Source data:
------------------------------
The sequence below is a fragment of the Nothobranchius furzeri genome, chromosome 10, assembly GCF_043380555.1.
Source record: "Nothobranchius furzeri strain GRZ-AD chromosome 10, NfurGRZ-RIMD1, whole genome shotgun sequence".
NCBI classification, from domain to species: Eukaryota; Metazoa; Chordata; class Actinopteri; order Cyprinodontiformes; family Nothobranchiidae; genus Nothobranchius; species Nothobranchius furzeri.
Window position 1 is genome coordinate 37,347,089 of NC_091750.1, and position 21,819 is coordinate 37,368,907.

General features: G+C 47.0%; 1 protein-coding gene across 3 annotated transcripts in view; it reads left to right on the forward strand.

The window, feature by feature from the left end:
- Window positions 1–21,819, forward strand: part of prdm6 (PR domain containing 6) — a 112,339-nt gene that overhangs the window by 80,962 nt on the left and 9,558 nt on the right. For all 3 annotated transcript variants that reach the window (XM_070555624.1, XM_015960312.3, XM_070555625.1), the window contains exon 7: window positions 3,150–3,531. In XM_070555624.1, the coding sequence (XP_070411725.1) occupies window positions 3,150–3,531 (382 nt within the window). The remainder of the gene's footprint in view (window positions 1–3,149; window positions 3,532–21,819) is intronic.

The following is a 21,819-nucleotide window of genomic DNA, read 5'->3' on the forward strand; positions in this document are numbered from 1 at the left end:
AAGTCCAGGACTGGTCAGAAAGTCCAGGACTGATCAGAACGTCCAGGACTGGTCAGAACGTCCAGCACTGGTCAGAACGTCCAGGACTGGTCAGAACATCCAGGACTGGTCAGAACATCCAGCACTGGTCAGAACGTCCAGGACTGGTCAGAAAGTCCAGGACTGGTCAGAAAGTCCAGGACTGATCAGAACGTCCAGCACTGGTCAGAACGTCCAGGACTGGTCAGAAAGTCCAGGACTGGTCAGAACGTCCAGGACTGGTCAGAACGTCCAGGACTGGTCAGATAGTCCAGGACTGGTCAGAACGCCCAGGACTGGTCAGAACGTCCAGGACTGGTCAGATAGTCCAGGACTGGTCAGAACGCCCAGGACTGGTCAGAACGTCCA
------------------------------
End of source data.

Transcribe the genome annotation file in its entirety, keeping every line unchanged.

The sequence below is a fragment of the Nothobranchius furzeri genome, chromosome 10, assembly GCF_043380555.1.
Source record: "Nothobranchius furzeri strain GRZ-AD chromosome 10, NfurGRZ-RIMD1, whole genome shotgun sequence".
NCBI classification, from domain to species: Eukaryota; Metazoa; Chordata; class Actinopteri; order Cyprinodontiformes; family Nothobranchiidae; genus Nothobranchius; species Nothobranchius furzeri.
Window position 1 is genome coordinate 37,347,089 of NC_091750.1, and position 21,819 is coordinate 37,368,907.

General features: G+C 47.0%; 1 protein-coding gene across 3 annotated transcripts in view; it reads left to right on the forward strand.

The window, feature by feature from the left end:
- Window positions 1–21,819, forward strand: part of prdm6 (PR domain containing 6) — a 112,339-nt gene that overhangs the window by 80,962 nt on the left and 9,558 nt on the right. For all 3 annotated transcript variants that reach the window (XM_070555624.1, XM_015960312.3, XM_070555625.1), the window contains exon 7: window positions 3,150–3,531. In XM_070555624.1, the coding sequence (XP_070411725.1) occupies window positions 3,150–3,531 (382 nt within the window). The remainder of the gene's footprint in view (window positions 1–3,149; window positions 3,532–21,819) is intronic.

The following is a 21,819-nucleotide window of genomic DNA, read 5'->3' on the forward strand; positions in this document are numbered from 1 at the left end:
AAGTCCAGGACTGGTCAGAAAGTCCAGGACTGATCAGAACGTCCAGGACTGGTCAGAACGTCCAGCACTGGTCAGAACGTCCAGGACTGGTCAGAACATCCAGGACTGGTCAGAACATCCAGCACTGGTCAGAACGTCCAGGACTGGTCAGAAAGTCCAGGACTGGTCAGAAAGTCCAGGACTGATCAGAACGTCCAGCACTGGTCAGAACGTCCAGGACTGGTCAGAAAGTCCAGGACTGGTCAGAACGTCCAGGACTGGTCAGAACGTCCAGGACTGGTCAGATAGTCCAGGACTGGTCAGAACGCCCAGGACTGGTCAGAACGTCCAGGACTGGTCAGATAGTCCAGGACTGGTCAGAACGCCCAGGACTGGTCAGAACGTCCA